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Re: <nettime> What do you think about .art?
Andreas Broeckmann on Thu, 8 Mar 2012 14:02:22 +0100 (CET)

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Re: <nettime> What do you think about .art?

dear desiree, dear friends,

here's my two cents. i've been following the process for winning the bid for ".berlin" in the last years ( http://www.dotberlin.de/ ); i cannot say whether what has happened there is necessarily a model for what would have to happen around ".art", but here we go:

the process for dotberlin started in 2006; a lot of time was spent by the initiators to bring together a broad coalition of organisations based in berlin that might have a stake in such a TLD. the initiators made it clear from the beginning that it was a profit-oriented enterprise, but that the point was to benefit businesses in berlin in general. (a crucial issue is, for instance, that domains like "hotel.berlin" or "taxi.berlin" should not be owned by a single hotel/taxi company, but should be run by an association representing many hotel or taxi companies. and this then goes for _all_ other generic domain names, mainly in german, but possible also in other languages: who gets "blumen.berlin", and who "flowers.berlin"?)

at that stage (2006/07), it was not even clear whether ICANN would open up for city-TLDs (like ".paris" or ".nyc"), but ICANN did then allow for the creation of non-nation, regional TLDs like ".cat" (for catalunya, the proud region in the north-east of spain). together with some of these other city-TLD ventures, the dotberlin initiative apparently did a lot of the international lobby work to edge ICANN towards allowing these city-TLDs, and creating the regulatory system through which the administration of the TLDs would be controlled, who would be able to bid, etc. - as desiree writes, the requirements are quite complex (which, besides, is why i think that it is unlikely that "a single rich gallery" would stand a chance of actually winning the bid).

one particularity of the situation in berlin has been that ICANN demanded support for a city-TLD bid from the city government, which for a long time the "Berliner Senat" was not willing to give to the dotberlin consortium because the local government wanted to protect its own "berlin.de" domain from the competition. however, after years of haggling, pressure from the local business community seems to have made the Senat change their mind. (i assume that, to win the .art TLD, it would be important to win the support of large international lobby organisations, like the international museum association, or UNESCO.)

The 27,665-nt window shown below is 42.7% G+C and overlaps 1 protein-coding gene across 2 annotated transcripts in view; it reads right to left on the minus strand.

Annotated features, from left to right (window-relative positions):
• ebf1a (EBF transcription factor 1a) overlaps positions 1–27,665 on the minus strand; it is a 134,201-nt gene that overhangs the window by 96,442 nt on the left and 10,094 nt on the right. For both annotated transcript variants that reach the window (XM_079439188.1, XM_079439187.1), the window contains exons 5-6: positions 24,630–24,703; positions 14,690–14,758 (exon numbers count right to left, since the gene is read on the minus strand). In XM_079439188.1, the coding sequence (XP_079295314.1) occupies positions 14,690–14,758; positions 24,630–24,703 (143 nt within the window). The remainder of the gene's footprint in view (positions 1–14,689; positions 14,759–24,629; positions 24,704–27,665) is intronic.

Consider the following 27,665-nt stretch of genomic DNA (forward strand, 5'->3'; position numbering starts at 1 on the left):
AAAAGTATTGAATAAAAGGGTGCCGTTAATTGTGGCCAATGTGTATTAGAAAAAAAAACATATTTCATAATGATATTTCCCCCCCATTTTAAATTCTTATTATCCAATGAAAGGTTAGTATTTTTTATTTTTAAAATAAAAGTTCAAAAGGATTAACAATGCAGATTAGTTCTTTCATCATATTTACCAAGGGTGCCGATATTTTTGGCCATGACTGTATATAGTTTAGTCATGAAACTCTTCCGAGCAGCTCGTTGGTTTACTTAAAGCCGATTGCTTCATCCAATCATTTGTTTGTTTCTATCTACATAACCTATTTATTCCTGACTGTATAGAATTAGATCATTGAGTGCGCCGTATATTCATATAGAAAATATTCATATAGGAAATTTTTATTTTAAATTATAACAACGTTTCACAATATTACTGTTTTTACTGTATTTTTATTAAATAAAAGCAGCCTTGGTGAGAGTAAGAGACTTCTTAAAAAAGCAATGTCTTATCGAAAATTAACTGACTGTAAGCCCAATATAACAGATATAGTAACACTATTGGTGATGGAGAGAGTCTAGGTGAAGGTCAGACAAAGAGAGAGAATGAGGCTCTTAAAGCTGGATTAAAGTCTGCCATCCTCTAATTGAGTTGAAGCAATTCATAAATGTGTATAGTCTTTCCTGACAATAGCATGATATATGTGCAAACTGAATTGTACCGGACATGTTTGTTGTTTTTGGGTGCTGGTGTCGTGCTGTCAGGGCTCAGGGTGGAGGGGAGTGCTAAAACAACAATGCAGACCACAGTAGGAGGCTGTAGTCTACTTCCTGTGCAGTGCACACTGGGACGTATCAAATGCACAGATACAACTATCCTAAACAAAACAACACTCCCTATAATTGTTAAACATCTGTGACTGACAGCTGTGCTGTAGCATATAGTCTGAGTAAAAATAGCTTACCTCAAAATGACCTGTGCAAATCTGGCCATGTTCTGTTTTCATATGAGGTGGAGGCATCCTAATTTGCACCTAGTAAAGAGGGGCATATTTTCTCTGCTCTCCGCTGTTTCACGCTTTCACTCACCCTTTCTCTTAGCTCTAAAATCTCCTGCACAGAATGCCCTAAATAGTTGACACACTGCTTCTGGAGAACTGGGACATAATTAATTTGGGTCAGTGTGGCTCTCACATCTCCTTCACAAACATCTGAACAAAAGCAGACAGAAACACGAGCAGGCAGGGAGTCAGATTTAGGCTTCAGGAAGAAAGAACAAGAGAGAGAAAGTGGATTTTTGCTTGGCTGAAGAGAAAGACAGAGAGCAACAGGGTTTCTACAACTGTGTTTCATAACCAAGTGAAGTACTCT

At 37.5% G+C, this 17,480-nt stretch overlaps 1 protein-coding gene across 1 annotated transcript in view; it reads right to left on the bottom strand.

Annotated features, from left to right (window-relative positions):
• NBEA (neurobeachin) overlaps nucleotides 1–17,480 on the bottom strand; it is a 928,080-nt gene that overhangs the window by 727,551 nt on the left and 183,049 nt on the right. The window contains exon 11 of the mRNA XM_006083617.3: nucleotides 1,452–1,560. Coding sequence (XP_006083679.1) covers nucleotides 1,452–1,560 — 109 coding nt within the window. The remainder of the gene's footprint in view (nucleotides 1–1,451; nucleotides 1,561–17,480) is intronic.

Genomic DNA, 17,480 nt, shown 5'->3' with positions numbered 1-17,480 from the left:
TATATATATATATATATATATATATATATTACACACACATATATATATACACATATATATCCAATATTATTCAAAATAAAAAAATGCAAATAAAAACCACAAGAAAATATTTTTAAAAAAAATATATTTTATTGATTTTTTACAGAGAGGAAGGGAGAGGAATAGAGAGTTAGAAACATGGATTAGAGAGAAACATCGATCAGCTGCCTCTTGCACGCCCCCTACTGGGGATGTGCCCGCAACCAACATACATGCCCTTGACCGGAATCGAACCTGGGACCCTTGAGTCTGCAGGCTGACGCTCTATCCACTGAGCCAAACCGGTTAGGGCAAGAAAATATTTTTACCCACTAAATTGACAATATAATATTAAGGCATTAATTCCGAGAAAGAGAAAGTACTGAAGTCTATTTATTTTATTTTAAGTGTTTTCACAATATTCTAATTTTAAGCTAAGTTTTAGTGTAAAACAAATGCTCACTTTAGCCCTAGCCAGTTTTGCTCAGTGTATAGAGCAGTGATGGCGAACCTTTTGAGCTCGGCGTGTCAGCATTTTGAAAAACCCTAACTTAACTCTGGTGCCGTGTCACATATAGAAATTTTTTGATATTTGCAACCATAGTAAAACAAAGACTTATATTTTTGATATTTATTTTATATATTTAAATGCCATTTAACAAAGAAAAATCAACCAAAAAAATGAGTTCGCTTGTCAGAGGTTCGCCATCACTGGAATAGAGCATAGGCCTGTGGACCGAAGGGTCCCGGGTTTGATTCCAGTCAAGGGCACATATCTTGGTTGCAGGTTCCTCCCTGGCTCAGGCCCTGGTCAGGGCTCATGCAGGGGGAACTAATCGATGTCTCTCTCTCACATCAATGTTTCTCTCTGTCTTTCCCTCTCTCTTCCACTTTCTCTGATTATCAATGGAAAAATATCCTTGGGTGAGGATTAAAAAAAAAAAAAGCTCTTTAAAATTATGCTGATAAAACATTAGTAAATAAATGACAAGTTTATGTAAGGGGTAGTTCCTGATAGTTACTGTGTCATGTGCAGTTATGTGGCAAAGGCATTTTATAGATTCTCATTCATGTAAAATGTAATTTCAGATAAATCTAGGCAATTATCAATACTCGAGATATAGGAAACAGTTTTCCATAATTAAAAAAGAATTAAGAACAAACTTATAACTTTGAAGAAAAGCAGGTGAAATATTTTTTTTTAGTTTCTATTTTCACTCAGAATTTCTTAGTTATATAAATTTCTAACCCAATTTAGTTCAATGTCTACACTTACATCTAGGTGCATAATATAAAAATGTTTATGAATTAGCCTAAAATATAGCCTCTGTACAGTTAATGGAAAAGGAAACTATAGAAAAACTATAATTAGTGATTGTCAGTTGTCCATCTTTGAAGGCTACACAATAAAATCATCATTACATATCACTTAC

my guess is that while desiree's plan is admirable in spirit, what would be required for a bid that stands the slightest chance would be the setting up of an organisation with a constitution that makes sure that individual artists, artist groups and organisations, private and public arts organisations, contemporary and historical art museums, commercial and non-profit galleries, residency programs, etc., etc., get a fair chance of access to their desired "domain.art". you also need a functioning organisation that can efficiently administer the TLD. (overhead costs) and then there needs to be a system according to which the profits from running the domain will actually be distributed - anybody who has been involved in horizontal funding schemes will know what a project the negotiation of such an international .art fund would be...

i'm sorry to make this sound as though it was complicated, and might take a lot of work. yet, i believe it is, and it would.

what i think about .art? i think it is a good idea and i hope that the organisation that will administer it will have the vision to do it well. i also think that it is worth investigating the process of bidding and auctioning. my guess is that it is possible to find out who is in the race for the ".art"-TLD, and that it might be possible to lobby and inspire those people, possibly also by offering support to the most promising bidder. for this it would, i think, also make sense to band together, even in a loose and scattered group like "the people on nettime who care about the .art-TLD".

best regards,

Am 07.03.12 19:19, schrieb Desiree Miloshevic:
Armin - thanks for helping out here and explaining I was going with my email.

Ted, it's been a while, but I hope you still have time to follow ICANN
let us know what you think of the latest ICANN gTLD process.

As I've been working on .art for some time - am interested to see if
we could mobilize artists to pledge:
a) written support
b) crowd source donations for the application fee (185,000 USD),
c) between 10-100 USD per person or any close number to that.

That would give the bid a credit, if the application is supported by
the artists themselves
and we can show the track of money pledge.

My idea is simple: since artists would be buying and registering
domain names, that money
(after the op costs) should be channelled back to the arts world.
Money should be channelled annually by regular calls for grants giving schemes,
free websites or other digital technologies that stimulate
arts and would be curated within .art space. A revenue share of up to
25% of domain name sale.
The bid should be as global as possible and the revenue should be shared
globally to artists and art organisations in needs. An idea of first
100,000 free websites is there
as well, but one needs to have a price to avoid spam.

If accepted domain would go live only in 2013/2014.

The new TLD ICANN process is very aggressive - if there are multiple
.art applicants all bids go to an auction.
If there are players who would pay up to x mil USD for .art just to
resell and auction domains, and do f* all with art.
Or it could be a single rich gallery bidding for ownership of .art.

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